Stack Overflow is a community of 4.7 million programmers, just like you, helping each other.

Join them; it only takes a minute:

Sign up
Join the Stack Overflow community to:
  1. Ask programming questions
  2. Answer and help your peers
  3. Get recognized for your expertise


Hi I'm creating a simple HTML5 app which uses a timeout(). The basic function of the APP is: you select an Item and a timeout() starts. It works properly but if I close the application the timer will stop of course. I'm trying to store it in localStorage but it does not work for what I need.

here is my code

get current date

var current = new Date();

check if localStorage is empty or not. If not, it calculate the difference in milliseconds beetwen the stored date and the current date.

function update() {
  if (localStorage.time != undefined){
  var diff = current - localStorage.time;
   alert (diff)


here the function save for the date to be stored and it check the difference beetwen the two dates.

function save() {
  localStorage.time = new Date();
  click_time = localStorage.time;
  var diff =  click_time - current;
   alert (diff);

clear the localStorage

   function clear() {

$(document).ready(function() {

<input type="submit" value="click me!" id="save"/>
<input type="submit" value="clear" id="clear"/>

But I just get NaN!!The problem is how do i need to store the date in the localStorage and how can i get it as a date?

Thanks in advance.

share|improve this question
up vote 1 down vote accepted

Replace all new Date(); with new Date().getTime();

The differences between new Date().getTime()'s will be in milliseconds.

And just to elaborate:

Using new Date() will return a string like this "Fri Mar 30 2012 12:02:33 GMT-0400 (EDT)." So when you try to perform subtraction between two of these strings, you get NaN.

new Date().getTime() will return an integer like this 1333123359919. This is in milliseconds from January 1st, 1970 (or something like that). So the difference between two of these will give you the number of milliseconds between the two calls, which is what you want.

share|improve this answer
Thanks you!! it works. I can not give you a vote up because of my low reputation. – Tyler Durden Mar 30 '12 at 16:07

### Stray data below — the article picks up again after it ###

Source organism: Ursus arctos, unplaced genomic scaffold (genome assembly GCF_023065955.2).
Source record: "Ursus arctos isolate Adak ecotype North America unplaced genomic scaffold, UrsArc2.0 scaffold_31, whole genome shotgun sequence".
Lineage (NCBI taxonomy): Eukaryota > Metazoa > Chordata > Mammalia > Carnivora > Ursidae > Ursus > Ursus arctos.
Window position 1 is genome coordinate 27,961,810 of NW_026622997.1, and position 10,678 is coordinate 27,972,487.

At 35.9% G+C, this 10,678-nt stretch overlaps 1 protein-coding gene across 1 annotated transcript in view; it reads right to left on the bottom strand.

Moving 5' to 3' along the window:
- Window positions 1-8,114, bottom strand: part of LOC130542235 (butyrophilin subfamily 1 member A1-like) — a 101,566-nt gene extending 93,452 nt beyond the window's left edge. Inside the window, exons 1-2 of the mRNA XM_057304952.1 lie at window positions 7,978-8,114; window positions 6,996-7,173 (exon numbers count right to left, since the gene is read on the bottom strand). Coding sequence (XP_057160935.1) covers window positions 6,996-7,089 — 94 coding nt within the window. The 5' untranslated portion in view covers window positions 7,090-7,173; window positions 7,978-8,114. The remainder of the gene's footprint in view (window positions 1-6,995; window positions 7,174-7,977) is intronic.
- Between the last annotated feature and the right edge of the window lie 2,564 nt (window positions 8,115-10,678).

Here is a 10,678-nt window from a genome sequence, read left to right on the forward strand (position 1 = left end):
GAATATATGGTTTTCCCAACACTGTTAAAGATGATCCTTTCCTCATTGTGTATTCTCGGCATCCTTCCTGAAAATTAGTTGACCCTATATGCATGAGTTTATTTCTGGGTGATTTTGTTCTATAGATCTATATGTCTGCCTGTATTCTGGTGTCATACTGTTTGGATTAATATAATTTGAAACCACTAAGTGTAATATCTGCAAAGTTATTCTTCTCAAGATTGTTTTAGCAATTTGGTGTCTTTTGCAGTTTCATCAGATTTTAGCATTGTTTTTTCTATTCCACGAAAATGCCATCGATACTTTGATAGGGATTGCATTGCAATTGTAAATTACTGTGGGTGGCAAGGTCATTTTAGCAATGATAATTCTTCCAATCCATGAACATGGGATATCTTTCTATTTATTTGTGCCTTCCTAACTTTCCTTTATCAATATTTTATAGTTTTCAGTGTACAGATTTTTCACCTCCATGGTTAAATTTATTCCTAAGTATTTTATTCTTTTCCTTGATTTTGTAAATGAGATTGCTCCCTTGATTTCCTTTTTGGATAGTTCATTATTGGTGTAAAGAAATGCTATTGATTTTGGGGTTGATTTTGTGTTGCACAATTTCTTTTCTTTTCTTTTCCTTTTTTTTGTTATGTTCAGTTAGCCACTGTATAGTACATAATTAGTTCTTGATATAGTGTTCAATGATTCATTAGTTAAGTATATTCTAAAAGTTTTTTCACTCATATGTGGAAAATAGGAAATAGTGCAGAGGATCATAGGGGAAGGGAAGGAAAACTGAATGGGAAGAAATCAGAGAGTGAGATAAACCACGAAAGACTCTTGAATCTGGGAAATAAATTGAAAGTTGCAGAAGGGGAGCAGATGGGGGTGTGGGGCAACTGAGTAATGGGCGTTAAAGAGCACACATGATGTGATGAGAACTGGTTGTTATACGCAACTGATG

No problem at all. Glad I could help! Also, if you ever need to turn those long integers back into a string, you can make another Date object like this new Date(1333123359919) where 1333123359919 is the value saved from getTime(). – soundslikeneon Mar 30 '12 at 16:09
But the strange thing is that if the date is not in the localStorage it works properly. That's why I was a bit confused and I focused on the localStorage function instead of the date. – Tyler Durden Mar 30 '12 at 16:28
Oh right! When you create a generic new Date() it is a Date object and treated as a string most of the time...but apparently you can in fact subtract two of these and end up with the right answer. When you write to localStorage it becomes a real string, with none of the other properties that the Date object used to have. So when you try to recover this from localStorage you end up with just a string. localStorage everything is a string. – soundslikeneon Mar 30 '12 at 16:42
Thanks for your suggestions. I'm building my first simple app which include localStorage and a client-side database and this part is important because it should handle a timer. When the user click on save, a timer starts so, if they close the app and they open it again, the app will calculate the differences of time and will check the difference beetwen this and the timer so it will restart the timer from the milliseconds left. I don't know if it's clear what I said due my English. – Tyler Durden Mar 31 '12 at 14:01

Your Answer


By posting your answer, you agree to the privacy policy and terms of service.

Not the answer you're looking for? Browse other questions tagged or ask your own question.